On 'Coming of Age'
When thinking about your own childhood and youth, sometimes it's good to give yourself a frame of reference. What alternatives are out there? What resonates? Who are the role models for the good life -- or not? In whose young life can you find echoes of your own? Memoirs are a way of seeing how others lived and grew up. So here are a few of the ones I've read and loved. These are "coming of age" books -- what a loaded phrase -- from an earlier era, all reflecting both individual and universal truths.
1. Growing Up, by Russell Baker.
There's a reason why "Growing Up" won the Pulitzer Prize for Biography, so let's start with Baker's 1982 classic that tells the plain tale of its title. Born in 1925 in Loudoun County, Va., Baker grew up in the Depression years, first in rural Virginia and later in New Jersey and Baltimore. His blue-collar father died when he was 5, and his mother, to whom the book is a paean, struggled to cope with the drama of life. "Growing Up" is as much her story as his, but, more, it's the story of a time in America long gone and lovingly evoked. Baker has been called "as funny and as touching as Mark Twain," and in this book he writes beautifully and personally about ordinary life, presenting pictures that are an incredible combination of funny and sad.
2. The Road from Coorain, by Jill Ker Conway
Published in 1989, this, too, is a classic coming of age tale, but it's also a story of true grit and adventure writ large on the windswept plains of the Australian outback. Jill Ker Conway grew up on her family's 30,000-acre (not a typo) sheep farm in New South Wales. A spunky, curious young girl, essentially self-educated in her early years, she lived a solitary existence, helping her family deal with the endless trials of trying to tame the land. They abandoned the farm and moved to Sydney only after the deaths of her father and one of her brothers left her bereft mother changed forever.
3. An American Childhood, by Annie Dillard
Annie Dillard first came to the public's attention with the publication of "Pilgrim at Tinker Creek" when she was 29. "Pilgrim" was a kind of extended essay, a meditation on the natural world. With "An American Childhood," published in 1987, she turned her attention to her own world and gave us a lyrical look at her idyllic and privileged childhood growing up in Pittsburgh in the 1950s -- with portraits of her unorthodox father, her "unstoppable force" of a mother, and lots of other compelling characters from her neighborhood. I once called this book less a coming-of-age story than a coming-awake one. Dillard's descriptions of her early reading life are an added bonus.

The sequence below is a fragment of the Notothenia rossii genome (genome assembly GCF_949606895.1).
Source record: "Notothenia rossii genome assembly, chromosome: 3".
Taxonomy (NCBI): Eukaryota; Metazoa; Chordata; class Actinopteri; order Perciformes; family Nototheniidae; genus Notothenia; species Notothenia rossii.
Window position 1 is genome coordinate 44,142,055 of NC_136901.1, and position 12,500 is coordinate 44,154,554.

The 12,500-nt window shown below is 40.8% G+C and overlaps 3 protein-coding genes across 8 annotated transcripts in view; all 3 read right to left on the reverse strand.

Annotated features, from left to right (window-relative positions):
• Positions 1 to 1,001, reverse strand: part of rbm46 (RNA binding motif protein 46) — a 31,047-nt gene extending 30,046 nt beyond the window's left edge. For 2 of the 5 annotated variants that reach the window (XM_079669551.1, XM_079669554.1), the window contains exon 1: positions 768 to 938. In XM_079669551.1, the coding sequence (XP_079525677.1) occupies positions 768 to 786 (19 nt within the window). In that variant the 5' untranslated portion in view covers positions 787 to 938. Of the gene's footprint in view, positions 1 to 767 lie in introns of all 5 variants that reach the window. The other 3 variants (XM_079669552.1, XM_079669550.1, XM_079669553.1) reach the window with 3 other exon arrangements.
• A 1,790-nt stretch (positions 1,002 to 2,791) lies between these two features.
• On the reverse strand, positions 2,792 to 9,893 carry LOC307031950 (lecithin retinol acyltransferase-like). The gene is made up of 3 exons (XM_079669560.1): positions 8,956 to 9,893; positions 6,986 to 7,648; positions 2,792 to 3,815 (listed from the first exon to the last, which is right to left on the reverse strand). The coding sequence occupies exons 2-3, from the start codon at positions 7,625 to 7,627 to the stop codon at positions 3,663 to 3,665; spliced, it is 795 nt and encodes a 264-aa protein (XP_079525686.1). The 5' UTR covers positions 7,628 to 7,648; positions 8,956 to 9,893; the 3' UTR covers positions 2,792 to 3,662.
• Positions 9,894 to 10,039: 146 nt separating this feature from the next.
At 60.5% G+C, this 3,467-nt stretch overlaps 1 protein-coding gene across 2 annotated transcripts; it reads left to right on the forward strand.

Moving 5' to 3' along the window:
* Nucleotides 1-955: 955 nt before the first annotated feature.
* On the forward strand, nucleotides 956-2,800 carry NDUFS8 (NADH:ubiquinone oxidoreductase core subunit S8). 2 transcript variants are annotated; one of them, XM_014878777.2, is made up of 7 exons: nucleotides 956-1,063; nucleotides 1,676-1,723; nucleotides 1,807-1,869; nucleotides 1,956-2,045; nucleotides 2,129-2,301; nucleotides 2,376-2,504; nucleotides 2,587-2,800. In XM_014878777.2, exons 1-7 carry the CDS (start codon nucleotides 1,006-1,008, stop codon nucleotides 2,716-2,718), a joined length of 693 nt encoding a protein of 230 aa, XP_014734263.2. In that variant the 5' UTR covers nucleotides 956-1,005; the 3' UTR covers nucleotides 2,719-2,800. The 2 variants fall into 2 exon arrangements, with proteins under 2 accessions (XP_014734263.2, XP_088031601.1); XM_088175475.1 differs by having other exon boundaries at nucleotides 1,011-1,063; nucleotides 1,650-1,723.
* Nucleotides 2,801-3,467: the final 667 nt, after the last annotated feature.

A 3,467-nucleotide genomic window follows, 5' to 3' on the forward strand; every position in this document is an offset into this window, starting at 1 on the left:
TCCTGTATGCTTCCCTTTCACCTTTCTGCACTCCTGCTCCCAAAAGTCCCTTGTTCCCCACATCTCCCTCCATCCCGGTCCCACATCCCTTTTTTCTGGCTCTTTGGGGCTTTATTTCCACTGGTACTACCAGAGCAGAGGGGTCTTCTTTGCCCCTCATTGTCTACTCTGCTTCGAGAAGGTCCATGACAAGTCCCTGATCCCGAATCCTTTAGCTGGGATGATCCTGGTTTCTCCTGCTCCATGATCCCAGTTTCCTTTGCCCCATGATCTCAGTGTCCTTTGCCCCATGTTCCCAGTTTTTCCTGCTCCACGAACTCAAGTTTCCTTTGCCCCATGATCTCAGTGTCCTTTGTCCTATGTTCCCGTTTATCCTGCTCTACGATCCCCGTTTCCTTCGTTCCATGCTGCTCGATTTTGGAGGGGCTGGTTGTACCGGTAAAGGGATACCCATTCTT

4. Stop-Time, by Frank Conroy
Written in 1967 when Conroy was in his early 30s, "Stop-Time" didn't seem to land with any impact until it was republished in 1977. Possibly the precursor of some of the adolescent angst memoirs of today -- Augusten Burroughs comes to mind -- "Stop-Time" stopped me in my tracks when I read it 30 years ago. I haven't read it since, so I don't know that it would have the same effect on me now, but, then, Conroy's exquisite prose, his detailed descriptions of a tough home life, his dispassionate telling of the highs and lows of a boy's real life struck a chord.
5. One Writer's Beginnings, by Eudora Welty
The New Yorker called "One Writer's Beginnings" (1984) "a kind of present...from Miss Welty to her audience." Indeed. I like to think that I single-handedly accounted for putting this book on the bestseller list, since I gave it to so many of my friends with a breathless "You must read this" exhortation. Certainly, Eudora Welty covers her path to becoming a writer, but this incandescent memoir pauses fondly over her ordinary and happy childhood, reflecting on her family, her quiet but rich Mississippi days, and her beloved books. This is her completely honest and simple approach to her own growing up. Read it and weep and laugh and learn what happens to a natural writer when she stops to listen (see her chapter called "Listening").
-- Evelyn Small
By Christian Pelusi |
November 1, 2007; 6:50 AM ET
Previous: Lost and Rediscovered Books | Next: For When You're Down in the Dumps and Life Has No Meaning
Please email us to report offensive comments.
Posted by: Marcy | November 2, 2007 2:40 PM
Posted by: Ev Small, Book World | November 2, 2007 4:11 PM
Posted by: Wayne | November 2, 2007 10:42 PM
Posted by: anonymous | November 3, 2007 8:20 AM
Posted by: revelator | November 4, 2007 5:57 AM
Posted by: book crazy in bethesda | November 4, 2007 1:22 PM
Posted by: Ms Baroque | November 5, 2007 12:42 AM
Posted by: Ev Small | November 5, 2007 10:20 AM
Posted by: Pierluigi Rotundo | November 5, 2007 11:37 AM
Posted by: Marie Arana | November 5, 2007 12:22 PM
Posted by: Marcy | November 5, 2007 10:15 PM
Posted by: Ron Charles, Book World | November 6, 2007 3:23 PM
Posted by: Nancy D. | November 8, 2007 10:02 AM
Posted by: Pierluigi Rotundo | November 30, 2007 2:53 PM
Posted by: Pierluigi Rotundo | December 2, 2007 12:38 PM
Posted by: Karen Jorgensen | December 18, 2007 7:48 PM
The comments to this entry are closed.